Okay, so the word “midterm” at NU is used very loosely, often to describe evaluations (think: exam, essay, project) that occur in a course anytime between Week One and Finals Week. If your professor has any semblance of a heart, they’ll assign a midterm and return your grade to you before the drop deadline (more on that later), probably sometime in the Week Three to Seven period. You can have multiple midterms in a class, or you could have none at all.

You mentioned a “drop deadline?” Please explain.

Nov. 6 is the last day to “drop” a class, or stop taking it altogether without any penalty. If you drop a class before the deadline, it won’t show up on your transcript, and you can take it again later if you wish. Although you often don’t need an advisor’s approval to drop a class, it’s definitely helpful to consult them, your professor or someone who has taken the class before to see if it’s worth staying.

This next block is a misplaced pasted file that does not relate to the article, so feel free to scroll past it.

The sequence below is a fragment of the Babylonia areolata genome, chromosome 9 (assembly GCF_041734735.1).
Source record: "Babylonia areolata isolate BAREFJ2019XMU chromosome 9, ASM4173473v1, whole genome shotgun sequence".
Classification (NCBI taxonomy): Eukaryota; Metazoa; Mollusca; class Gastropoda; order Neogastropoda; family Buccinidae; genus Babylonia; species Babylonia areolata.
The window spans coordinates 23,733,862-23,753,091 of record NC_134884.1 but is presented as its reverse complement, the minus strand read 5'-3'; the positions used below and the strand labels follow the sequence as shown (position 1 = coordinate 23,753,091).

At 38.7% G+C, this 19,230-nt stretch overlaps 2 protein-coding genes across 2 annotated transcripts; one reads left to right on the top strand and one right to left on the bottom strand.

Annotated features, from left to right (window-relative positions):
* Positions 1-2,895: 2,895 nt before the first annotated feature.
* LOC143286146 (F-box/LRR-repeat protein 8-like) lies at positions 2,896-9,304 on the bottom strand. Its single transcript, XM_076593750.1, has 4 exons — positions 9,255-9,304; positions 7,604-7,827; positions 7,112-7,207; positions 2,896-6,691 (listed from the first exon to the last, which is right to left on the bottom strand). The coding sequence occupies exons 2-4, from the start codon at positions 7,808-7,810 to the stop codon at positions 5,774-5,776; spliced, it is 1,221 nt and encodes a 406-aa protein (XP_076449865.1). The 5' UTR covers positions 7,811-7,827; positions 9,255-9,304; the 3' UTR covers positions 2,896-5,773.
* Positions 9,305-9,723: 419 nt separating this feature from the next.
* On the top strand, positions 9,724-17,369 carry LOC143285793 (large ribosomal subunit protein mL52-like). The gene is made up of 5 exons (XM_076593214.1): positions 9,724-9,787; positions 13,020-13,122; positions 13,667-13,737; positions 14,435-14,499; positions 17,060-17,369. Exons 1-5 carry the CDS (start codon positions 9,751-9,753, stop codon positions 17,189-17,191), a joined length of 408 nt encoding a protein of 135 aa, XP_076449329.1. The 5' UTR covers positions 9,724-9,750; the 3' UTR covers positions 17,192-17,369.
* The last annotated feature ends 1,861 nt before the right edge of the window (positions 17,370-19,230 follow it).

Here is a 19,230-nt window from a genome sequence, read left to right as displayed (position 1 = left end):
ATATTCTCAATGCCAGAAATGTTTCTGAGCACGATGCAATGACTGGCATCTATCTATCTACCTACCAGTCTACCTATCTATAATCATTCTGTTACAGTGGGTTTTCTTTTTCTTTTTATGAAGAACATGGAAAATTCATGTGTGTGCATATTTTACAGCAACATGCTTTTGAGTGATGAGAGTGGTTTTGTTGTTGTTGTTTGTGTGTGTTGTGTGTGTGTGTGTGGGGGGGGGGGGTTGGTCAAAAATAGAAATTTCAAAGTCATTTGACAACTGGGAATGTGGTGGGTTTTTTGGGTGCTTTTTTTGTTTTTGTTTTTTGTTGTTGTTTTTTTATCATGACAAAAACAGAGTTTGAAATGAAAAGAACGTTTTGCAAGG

Now, I know what you’re thinking: “If I drop a class, won’t that mean I’ll only be enrolled in three? Is that ‘underloading?’ How will I graduate on time?” While taking four credits is an average course load, it’s not required that you do so, and one of the few silver linings of the quarter system is that there is flexibility (credit-wise) to take three classes here and there throughout your time at NU.

The “Week Seven slump” (dun dun dun)

It’s not uncommon that after cramming for a few midterms or overloading on caffeine while finishing an essay, you may feel a bit burnt out. This usually happens around the Week Seven mark, unaffectionately dubbed the “Week Seven slump.” But never fear — after pooling a representative sample of students from every school (fine, one student from every school — sorry to my Introduction to Empirical Methods professor), I’ve accumulated a few tips for getting through the slump.

First, take time for yourself. I won’t tell you how to destress, but a quick walk around the Lakefill or attending whatever (virtual) theatre performance/A&O event is happening that week are always great options. That Netflix show isn’t going to watch itself.